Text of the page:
Table 5 Paired samples t-test for the two-tailed alternative hypothesis including t-value, p-value, 95% confidence interval (CI) and mean difference (μd) of AT-RUG E. coli concentrations (log10 MPN per 100 mL) at 45 °C as compared to 37 °C incubation
  45 °C incubation as compared to 37 °C
t p-Value μd 95% CI
18 hours 0.223 0.826 0.021 [−0.175, 0.216]
24 hours 2.161 0.045 0.178 [0.004, 0.352]
42 hours 1.010 0.327 0.068 [−0.074, 0.209]


3.3 Tropical site (Bushenyi, Uganda)

AT-RUG compared to m-ColiBlue24® showed a high level of agreement (Fig. 3). The two methods demonstrated good correlation with r2 = 0.82 (slope = 0.83, 95% confidence interval = [0.75, 0.92]) and a Spearman's rank correlation coefficient of 0.898. The p-value of the paired t-tests for the upper-tailed alternative hypothesis was less than the significance level, providing evidence that the mean difference between AT-RUG and m-ColiBlue24® E. coli estimates were significantly greater than zero (Table S7).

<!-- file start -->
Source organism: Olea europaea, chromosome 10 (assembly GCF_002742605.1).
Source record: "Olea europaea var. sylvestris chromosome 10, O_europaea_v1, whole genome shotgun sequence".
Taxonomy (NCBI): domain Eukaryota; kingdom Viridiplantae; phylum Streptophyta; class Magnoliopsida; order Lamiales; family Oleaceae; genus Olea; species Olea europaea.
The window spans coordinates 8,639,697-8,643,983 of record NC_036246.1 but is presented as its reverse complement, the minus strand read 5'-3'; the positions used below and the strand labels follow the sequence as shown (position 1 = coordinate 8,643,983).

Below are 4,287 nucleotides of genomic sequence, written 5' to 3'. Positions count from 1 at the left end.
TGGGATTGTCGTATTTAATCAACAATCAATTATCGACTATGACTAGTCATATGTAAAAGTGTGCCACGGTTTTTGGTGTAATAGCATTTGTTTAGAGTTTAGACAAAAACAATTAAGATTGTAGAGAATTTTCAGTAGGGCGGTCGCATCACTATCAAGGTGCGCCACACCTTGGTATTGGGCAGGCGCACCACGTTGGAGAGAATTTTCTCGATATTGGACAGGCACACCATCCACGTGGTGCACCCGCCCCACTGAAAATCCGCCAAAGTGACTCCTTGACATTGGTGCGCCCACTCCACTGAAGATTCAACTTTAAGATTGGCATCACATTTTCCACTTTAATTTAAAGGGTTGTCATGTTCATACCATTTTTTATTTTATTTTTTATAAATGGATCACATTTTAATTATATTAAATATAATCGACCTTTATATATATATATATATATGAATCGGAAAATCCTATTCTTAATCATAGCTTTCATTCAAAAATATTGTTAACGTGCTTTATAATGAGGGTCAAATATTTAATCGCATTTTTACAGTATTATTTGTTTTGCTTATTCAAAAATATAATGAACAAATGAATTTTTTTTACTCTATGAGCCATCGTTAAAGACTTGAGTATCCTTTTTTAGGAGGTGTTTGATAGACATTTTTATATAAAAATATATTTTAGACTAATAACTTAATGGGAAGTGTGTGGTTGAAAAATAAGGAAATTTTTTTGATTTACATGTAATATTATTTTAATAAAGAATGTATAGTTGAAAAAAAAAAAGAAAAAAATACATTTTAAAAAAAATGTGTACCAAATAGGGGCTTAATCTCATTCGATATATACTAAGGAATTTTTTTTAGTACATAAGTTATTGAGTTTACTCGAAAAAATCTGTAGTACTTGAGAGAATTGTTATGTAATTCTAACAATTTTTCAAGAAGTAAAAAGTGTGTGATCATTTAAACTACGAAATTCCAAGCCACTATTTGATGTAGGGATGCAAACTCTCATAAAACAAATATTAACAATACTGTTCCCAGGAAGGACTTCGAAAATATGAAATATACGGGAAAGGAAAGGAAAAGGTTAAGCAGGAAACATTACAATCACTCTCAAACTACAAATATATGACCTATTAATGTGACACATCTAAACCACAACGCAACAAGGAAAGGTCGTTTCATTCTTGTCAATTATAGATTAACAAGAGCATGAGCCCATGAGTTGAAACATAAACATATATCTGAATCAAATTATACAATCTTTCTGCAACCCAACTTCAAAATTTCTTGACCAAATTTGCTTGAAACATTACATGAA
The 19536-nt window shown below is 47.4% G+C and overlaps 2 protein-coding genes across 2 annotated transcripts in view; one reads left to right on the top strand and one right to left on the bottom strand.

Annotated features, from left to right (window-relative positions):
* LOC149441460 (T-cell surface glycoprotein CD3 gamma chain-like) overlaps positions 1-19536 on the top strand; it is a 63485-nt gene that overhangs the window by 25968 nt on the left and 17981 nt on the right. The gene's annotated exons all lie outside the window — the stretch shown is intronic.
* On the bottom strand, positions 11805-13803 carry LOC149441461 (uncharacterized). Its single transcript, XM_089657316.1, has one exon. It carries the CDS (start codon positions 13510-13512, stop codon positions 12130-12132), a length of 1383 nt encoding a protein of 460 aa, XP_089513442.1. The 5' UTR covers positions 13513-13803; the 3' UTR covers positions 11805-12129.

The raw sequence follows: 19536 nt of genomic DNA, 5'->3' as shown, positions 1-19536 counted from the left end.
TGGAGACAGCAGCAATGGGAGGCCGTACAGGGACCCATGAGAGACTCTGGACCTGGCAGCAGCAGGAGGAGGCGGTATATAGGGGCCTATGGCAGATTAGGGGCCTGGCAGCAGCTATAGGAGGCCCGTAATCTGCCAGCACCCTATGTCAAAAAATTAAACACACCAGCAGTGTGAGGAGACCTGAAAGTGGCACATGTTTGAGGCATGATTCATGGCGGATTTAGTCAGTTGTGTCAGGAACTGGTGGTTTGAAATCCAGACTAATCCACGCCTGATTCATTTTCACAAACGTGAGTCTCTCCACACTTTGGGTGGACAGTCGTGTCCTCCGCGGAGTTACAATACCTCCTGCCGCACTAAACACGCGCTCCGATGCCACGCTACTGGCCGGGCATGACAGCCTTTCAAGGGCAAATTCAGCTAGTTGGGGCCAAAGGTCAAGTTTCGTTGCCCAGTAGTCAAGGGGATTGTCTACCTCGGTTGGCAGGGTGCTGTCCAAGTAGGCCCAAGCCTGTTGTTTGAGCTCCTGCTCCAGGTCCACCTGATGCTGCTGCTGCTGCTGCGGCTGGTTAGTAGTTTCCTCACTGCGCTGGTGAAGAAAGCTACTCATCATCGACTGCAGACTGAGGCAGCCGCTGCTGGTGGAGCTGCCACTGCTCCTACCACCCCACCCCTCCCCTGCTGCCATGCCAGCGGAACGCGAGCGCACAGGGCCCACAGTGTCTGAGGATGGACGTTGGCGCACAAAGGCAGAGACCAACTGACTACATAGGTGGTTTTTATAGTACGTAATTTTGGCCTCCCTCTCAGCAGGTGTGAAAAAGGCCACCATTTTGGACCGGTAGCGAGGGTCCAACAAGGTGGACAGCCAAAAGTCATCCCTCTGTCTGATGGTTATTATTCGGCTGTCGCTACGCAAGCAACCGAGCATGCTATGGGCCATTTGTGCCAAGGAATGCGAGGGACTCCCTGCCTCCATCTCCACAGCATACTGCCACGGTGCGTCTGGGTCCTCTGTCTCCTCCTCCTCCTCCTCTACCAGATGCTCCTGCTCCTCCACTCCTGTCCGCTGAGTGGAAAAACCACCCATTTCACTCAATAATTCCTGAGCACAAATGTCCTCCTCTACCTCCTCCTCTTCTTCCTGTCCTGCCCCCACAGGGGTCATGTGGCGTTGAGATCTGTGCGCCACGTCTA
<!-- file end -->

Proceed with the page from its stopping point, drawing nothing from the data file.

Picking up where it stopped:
image file: c9ew00138g-f3.tif
Fig. 3 Scatter plot of AT-RUG E. coli estimates with 95% confidence intervals versus m-ColiBlue24®. Confidence intervals are only valid in the range of detection.

When comparing AT-RUG with m-ColiBlue24® based on sample positivity for E. coli, four samples (22.2%) were false negative and three samples (4.5%) were false positive (Table S8). AT-RUG produced a sensitivity of 94.1 % (95% confidence interval = [85.6, 98.4]) and a specificity of 82.4% (95% confidence interval = [56.6, 96.2]) when compared with m-ColiBlue24®. The agreement between the two methods based on the categorical E. coli concentrations was 16.5%, 7.1%, 37.7% and 16.5% for the concentration categories of <1, 1–10, 11–100 and >100 per 100 mL respectively (Table 6).